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Additives in Food


Many foods contain additives, but you can't usually taste or see them. Only a look at the back of the packaging reveals these ingredients. However, only a few consumers know what ingredient names such as "E127" or "Erythrosine" mean. The following is an overview of the topic: What exactly are additives, what are they good for and how harmful are they?

What are additives?

Additives are used to change the properties of foods, such as taste or shelf life. Additives also compensate for unwanted changes in the production process. For example, structure, colour or vitamin content can change when heated. Additives are therefore often used with a high degree of processing and a large number of (technical) procedures. Conversely, it can be assumed that foods with a low degree of processing tend to contain no or few additives.

Approximately 320 additives for conventional foods are currently approved throughout the EU. These are the so-called "E-numbers". In organic products, on the other hand, only about 50 additives are permitted. Artificial vitamins and aromas, for example, are prohibited.

If you want to reduce the intake of additives, you should always use foods that are natural or little processed (not too intensively heat- or cold-treated). Therefore we recommend choosing organic products over conventional products.

Typical additives and their purpose

A typical additive found in many foods is glycerine. It has the E-number E422, is used as a humectant and sweetener and is not approved for organic products. It is usually chemically manufactured. Another substance that is often used is the emulsifier lecithin or E322, which is obtained from soybeans or sunflowers. It serves as an antioxidant, stabilizer and flour treatment agent. Other additive groups are raising agents (such as yeast), colorants, flavour enhancers or preservatives.

Despite their many functions, additives are often not required to maintain product quality. In order to preserve shelf life, consistency or nutrients, it is also possible to use special production techniques, recipes and qualities of products. This would allow food to be produced in superior quality, but the costs would probably increase (e.g. in purchasing) as well. The prevailing opinion is that cheap food often contains many questionable additives and food with many additives cannot be wholesome and healthy.

Are all additives harmful to health?

More than half of the more than 300 approved food additives are considered to be safe. So far, no health hazards have been scientifically proven for these substances. In theory, all e-additives should be safe, as they are authorised by the EU according to this requirement. However, there are some substances for which the health safety is doubted.

In particular, the consumer advice centre advises people with pseudo allergies, asthma and neurodermatitis against certain preservatives. These include, for example, sulphur dioxide or E220, which can cause asthma attacks in asthmatics. The flavour enhancer glutamate and the stabiliser sodium citrate can trigger pseudo allergies. Emulsifiers and various colourants may also be associated with adverse health effects.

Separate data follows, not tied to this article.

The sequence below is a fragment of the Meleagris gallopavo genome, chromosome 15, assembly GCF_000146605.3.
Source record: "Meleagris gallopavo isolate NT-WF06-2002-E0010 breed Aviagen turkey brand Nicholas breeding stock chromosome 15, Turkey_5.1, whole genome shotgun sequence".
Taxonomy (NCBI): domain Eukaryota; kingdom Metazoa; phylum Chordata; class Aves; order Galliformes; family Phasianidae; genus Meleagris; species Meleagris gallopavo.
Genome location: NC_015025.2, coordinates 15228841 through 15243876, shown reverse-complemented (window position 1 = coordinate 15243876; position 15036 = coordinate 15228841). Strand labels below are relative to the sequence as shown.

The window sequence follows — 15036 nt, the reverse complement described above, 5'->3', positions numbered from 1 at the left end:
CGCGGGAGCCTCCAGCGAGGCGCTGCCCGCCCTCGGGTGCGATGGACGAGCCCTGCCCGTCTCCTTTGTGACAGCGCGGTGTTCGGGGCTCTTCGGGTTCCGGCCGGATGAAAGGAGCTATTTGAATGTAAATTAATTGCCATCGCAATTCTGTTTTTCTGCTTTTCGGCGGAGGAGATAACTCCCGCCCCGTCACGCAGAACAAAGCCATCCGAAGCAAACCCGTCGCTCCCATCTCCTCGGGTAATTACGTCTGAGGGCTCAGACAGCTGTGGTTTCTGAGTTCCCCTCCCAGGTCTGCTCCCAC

Some additives may affect digestion and nutrient intake and may endanger people with certain metabolic characteristics or diseases. They are also suspected of contributing to the development of diseases.

There is a flyer from the consumer advice centre with which you can see at a glance which additives are harmless and which should be enjoyed with caution (PDF-Download).

How to avoid additives

To achieve this, you should avoid industrially produced food whenever possible. It is best to cook on your own and use untreated (organic) food. Fresh fruit and vegetables or raw meat are legally forbidden to change. You can therefore be sure that no additives are contained. Basic foods such as coffee, tea, mineral water, honey, milk, butter, vegetable oils or pasta, etc. must not contain any additives either.

When buying packaged food, it is advisable to check the degree of processing and take a look at the table of contents. It is also recommended not to be driven solely by price. There is often a high-quality product available which does not contain any additives.

As a natural alternative to heavily processed muesli bars and other sweets like chocolate bars, our foodloose organic bars are ideal. The ingredients of our bars are simply mixed with heated agave syrup and coconut blossom sugar, rolled out on a conveyor, dried and cut into bar shapes. While many conventional muesli bars contain a lot of sugar and fat as well as additives such as emulsifiers and aromas, fat additives and salt, we deliberately avoid such additives completely in our products.


Photo credit: © REDPIXEL / Fotolia

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